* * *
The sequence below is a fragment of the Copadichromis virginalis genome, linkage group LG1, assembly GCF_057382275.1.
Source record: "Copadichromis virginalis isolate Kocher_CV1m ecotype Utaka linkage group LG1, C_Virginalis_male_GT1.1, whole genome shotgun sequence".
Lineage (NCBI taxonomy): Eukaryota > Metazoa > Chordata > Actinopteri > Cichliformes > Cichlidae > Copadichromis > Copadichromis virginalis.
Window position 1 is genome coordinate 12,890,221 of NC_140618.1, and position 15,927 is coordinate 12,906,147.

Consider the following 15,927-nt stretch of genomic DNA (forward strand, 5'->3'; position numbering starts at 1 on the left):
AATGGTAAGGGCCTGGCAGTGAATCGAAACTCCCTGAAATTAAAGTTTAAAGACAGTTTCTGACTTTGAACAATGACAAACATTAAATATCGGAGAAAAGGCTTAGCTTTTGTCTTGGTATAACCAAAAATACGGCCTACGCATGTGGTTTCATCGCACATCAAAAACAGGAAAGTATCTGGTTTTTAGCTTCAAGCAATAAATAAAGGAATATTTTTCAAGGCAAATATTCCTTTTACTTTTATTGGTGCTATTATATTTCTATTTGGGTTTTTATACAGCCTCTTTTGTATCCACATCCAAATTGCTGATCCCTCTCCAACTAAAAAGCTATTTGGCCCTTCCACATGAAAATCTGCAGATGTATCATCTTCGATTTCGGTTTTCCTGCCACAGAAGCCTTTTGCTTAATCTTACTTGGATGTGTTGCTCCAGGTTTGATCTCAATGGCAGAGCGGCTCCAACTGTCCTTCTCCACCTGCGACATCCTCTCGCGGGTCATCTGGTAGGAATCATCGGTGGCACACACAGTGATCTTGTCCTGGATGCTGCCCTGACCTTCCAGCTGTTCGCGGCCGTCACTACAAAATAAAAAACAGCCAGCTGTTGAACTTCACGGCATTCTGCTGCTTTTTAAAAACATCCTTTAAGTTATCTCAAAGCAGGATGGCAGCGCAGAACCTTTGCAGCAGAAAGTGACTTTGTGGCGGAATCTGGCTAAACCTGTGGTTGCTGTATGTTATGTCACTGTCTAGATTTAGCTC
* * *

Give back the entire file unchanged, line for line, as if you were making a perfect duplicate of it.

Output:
The sequence below is a fragment of the Copadichromis virginalis genome, linkage group LG1, assembly GCF_057382275.1.
Source record: "Copadichromis virginalis isolate Kocher_CV1m ecotype Utaka linkage group LG1, C_Virginalis_male_GT1.1, whole genome shotgun sequence".
Lineage (NCBI taxonomy): Eukaryota > Metazoa > Chordata > Actinopteri > Cichliformes > Cichlidae > Copadichromis > Copadichromis virginalis.
Window position 1 is genome coordinate 12,890,221 of NC_140618.1, and position 15,927 is coordinate 12,906,147.

Consider the following 15,927-nt stretch of genomic DNA (forward strand, 5'->3'; position numbering starts at 1 on the left):
AATGGTAAGGGCCTGGCAGTGAATCGAAACTCCCTGAAATTAAAGTTTAAAGACAGTTTCTGACTTTGAACAATGACAAACATTAAATATCGGAGAAAAGGCTTAGCTTTTGTCTTGGTATAACCAAAAATACGGCCTACGCATGTGGTTTCATCGCACATCAAAAACAGGAAAGTATCTGGTTTTTAGCTTCAAGCAATAAATAAAGGAATATTTTTCAAGGCAAATATTCCTTTTACTTTTATTGGTGCTATTATATTTCTATTTGGGTTTTTATACAGCCTCTTTTGTATCCACATCCAAATTGCTGATCCCTCTCCAACTAAAAAGCTATTTGGCCCTTCCACATGAAAATCTGCAGATGTATCATCTTCGATTTCGGTTTTCCTGCCACAGAAGCCTTTTGCTTAATCTTACTTGGATGTGTTGCTCCAGGTTTGATCTCAATGGCAGAGCGGCTCCAACTGTCCTTCTCCACCTGCGACATCCTCTCGCGGGTCATCTGGTAGGAATCATCGGTGGCACACACAGTGATCTTGTCCTGGATGCTGCCCTGACCTTCCAGCTGTTCGCGGCCGTCACTACAAAATAAAAAACAGCCAGCTGTTGAACTTCACGGCATTCTGCTGCTTTTTAAAAACATCCTTTAAGTTATCTCAAAGCAGGATGGCAGCGCAGAACCTTTGCAGCAGAAAGTGACTTTGTGGCGGAATCTGGCTAAACCTGTGGTTGCTGTATGTTATGTCACTGTCTAGATTTAGCTC